How to separate the wheat from the chaff when selecting audio systems?
Wouldn’t it be good to have a label on audio systems that informs us about the product quality ranking? Like on TV, a full HD or 4K sticker. This would not differentiate between high-end products, but allow for a classification of a HiFi entry level, a standard that mass-consumers could rely on.
Are ears the best tool for selecting an audio system?
Sure, some have an intensively educated and well-trained listening capability. Based on experience they hear differences in sound quality. However there are other elements which make it difficult to only rely on our ears. In the final stage of selecting, when only a few systems are left to choose from, our ears and our taste will drive our final decision. But how do you select these systems for your short list?
- Obviously, there is a sheer mass of available audio systems. We cannot listen to all of them and judge with our ears, which system might be the best for us. Therefore we relate to additional pre-selection criteria, before we can judge on the sound quality. We select by price, brand and others, and maybe deselect the wrong ones.
- Many buy their systems online, even without listening to them. This is often the case for smaller bluetooth speakers or alike, but not limited to those. In such cases, people rely mostly on design, brand and more or less subjective opinions, e.g. magazine or user ratings.
Bridging the gap between audiophiles and non-audiophiles.
There is no one standard or label for a good sound or HiFi in use. The audio industry has been discussing over decades how to create a sound quality standard. Vinyl, FLAC, High-Res., MQA and others have an impact on the sound quality but do not validate what we are listening to.
There are two groups in audio, those who don’t care and the audiophiles. Audiophiles always argue their system is high-end HiFi anyway while friends and others question the effort and investment value, although they also listen to music. We wanted to bridge the gap and make it easy for everybody to choose and listen to fair, trustful, good audio, i.e. HiFi.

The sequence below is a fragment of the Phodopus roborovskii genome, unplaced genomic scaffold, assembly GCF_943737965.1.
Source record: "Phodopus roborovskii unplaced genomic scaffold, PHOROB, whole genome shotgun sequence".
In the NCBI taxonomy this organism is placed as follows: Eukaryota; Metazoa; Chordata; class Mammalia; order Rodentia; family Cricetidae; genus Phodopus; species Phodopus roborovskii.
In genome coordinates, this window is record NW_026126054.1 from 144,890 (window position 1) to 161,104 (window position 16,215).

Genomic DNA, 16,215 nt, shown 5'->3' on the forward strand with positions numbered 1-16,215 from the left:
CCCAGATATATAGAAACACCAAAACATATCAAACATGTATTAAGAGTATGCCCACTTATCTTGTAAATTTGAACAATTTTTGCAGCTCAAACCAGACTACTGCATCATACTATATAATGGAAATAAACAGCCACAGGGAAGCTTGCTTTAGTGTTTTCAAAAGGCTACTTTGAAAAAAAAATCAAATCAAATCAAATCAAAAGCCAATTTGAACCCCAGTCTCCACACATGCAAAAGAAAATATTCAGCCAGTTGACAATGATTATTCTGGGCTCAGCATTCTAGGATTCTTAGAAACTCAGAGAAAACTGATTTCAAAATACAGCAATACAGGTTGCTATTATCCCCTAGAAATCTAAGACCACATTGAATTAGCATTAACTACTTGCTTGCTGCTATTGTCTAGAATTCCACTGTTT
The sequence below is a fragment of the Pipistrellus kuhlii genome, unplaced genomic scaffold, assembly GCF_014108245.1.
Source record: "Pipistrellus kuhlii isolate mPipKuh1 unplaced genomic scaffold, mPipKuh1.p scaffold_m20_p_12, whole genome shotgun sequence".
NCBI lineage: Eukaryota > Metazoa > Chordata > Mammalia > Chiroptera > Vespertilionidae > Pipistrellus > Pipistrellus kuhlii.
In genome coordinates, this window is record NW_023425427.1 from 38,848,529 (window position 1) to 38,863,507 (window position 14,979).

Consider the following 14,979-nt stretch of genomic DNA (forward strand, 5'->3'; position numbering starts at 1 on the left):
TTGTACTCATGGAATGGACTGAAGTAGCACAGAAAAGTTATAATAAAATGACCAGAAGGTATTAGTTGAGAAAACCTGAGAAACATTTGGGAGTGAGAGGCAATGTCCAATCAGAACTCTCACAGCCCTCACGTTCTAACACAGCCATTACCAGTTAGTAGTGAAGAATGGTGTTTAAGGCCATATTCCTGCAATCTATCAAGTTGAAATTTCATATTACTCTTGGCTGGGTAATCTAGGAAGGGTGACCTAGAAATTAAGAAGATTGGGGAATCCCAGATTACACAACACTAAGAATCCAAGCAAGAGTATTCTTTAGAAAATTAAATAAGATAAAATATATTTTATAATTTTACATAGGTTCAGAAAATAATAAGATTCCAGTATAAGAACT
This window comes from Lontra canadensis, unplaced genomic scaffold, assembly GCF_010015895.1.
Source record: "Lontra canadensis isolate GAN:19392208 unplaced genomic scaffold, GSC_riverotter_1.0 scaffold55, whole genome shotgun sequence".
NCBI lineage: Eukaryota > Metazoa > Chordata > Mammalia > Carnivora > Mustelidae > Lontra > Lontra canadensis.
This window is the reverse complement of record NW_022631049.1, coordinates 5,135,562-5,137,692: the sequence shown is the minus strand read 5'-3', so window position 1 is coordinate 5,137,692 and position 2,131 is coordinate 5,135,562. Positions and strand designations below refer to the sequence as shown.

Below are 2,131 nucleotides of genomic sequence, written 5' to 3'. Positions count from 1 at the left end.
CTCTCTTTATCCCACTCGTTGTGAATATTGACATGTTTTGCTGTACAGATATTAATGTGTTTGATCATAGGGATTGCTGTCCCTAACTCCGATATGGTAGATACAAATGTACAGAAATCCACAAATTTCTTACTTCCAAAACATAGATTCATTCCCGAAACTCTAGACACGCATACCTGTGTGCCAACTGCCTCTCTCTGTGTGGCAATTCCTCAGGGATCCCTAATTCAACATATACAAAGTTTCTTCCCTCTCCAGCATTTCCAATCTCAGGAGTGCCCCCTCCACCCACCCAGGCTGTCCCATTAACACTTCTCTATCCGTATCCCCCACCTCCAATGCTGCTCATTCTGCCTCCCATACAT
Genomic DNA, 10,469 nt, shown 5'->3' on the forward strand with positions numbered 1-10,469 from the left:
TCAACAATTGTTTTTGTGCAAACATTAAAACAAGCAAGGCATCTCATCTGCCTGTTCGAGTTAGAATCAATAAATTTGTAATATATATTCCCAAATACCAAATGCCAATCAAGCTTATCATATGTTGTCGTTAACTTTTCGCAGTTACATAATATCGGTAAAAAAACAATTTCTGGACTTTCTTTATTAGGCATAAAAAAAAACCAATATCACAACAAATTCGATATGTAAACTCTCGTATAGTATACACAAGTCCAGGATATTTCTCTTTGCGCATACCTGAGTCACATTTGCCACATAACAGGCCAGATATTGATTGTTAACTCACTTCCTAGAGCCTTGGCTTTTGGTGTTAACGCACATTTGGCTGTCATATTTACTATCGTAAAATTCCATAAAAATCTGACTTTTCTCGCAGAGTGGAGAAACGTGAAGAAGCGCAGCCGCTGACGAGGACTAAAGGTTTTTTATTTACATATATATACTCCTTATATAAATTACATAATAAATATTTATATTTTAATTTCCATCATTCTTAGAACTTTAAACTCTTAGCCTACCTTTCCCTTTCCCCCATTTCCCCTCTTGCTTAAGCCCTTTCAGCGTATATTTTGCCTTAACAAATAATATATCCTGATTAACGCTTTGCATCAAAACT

So, we came up with TestHiFi to simply and objectively check an audio system and of course totally independent from any brand or advertising.
Imagine, there is a TestHiFi rating available for everybody. This could set a new HiFi label and become widely known and accepted like a “full HD” sticker on TVs. This would help to separate the wheat from the chaff and would make it easier for anybody to create a short list for audio systems prior to making a final purchase decision.
TestHiFi can also help with the equipment you have at home.
TestHiFi uses the iPhone connectivity options: Bluetooth, WLAN or cable, no matter how you connect the iPhone with the system. It sends a signal and records the signal with the built-in microphone. Just connect the iPhone with the system and you are all set for a test.
TestHiFi works with an average of three tests, each with a specific change in its position. For normal usage, the first position starts at 0.5m of the center of one speaker (left or right).
However, for the usage of an installed system in a room, with acoustical measures taken, we recommend to perform the TestHiFi test exactly as described, with the arm movement into three test positions, at your listening position rather than directly in front of one speaker. This will allow you to use TestHiFi also for checking your acoustic treatments.
What might be in it for an audiophile?
We like measures taken for room acoustics and very high-end audio systems. Also, we understand many audiophiles perform some room acoustic measurements.
Let us take an example of some mid-size speakers of high-end audio systems positioned on a stand and compare these with a high-end system’s pretty tall floor standing speaker. We would assume, measuring both systems show a difference in the range between 70-200Hz. Mid-size speakers often miss out on a bigger sized woofer and sometimes are supported by a subwoofer. Those might deliver quite a drop due to floor reflections, which might not be covered by any subwoofer.
TestHiFi would indicate such a drop with specific frequency range output.
TestHiFi with in-app purchases provides some very specific data as a result of the three position average measurement within seconds, and this performed just only with an iPhone.
However, although TestHiFi is a real and reliable measurement tool, it is designed to be used by non-audiophiles. It provides an easy test for interested beginners that would like to buy something not just small, flexible and modern design or brand, but a system with an acceptable HiFi quality.
TestHiFi aims to help the audiophile community growing!
Don’t you have the same impression? The audiophile community gets older and fails to involve younger generations although they also listen to music.
There is a lot of growth in the audio industry, predominantly around new speech controlled speakers, headphones, mobile phones and streaming. This growth comes with a tendency towards lower sound quality compared to the trend of vinyl discs revival and their related HiFi equipment. (Blog: Why people buy crappy sounding systems)
How many people value good quality sound? How much do people know about good quality sound, i.e. HiFi?
To grow the audiophile family, to invite younger generations to participate, to invite more diversity into the audiophile family, you need to offer something that can be easily understood by the new members.
TestHiFi is easy to understand also for a non-audiophile.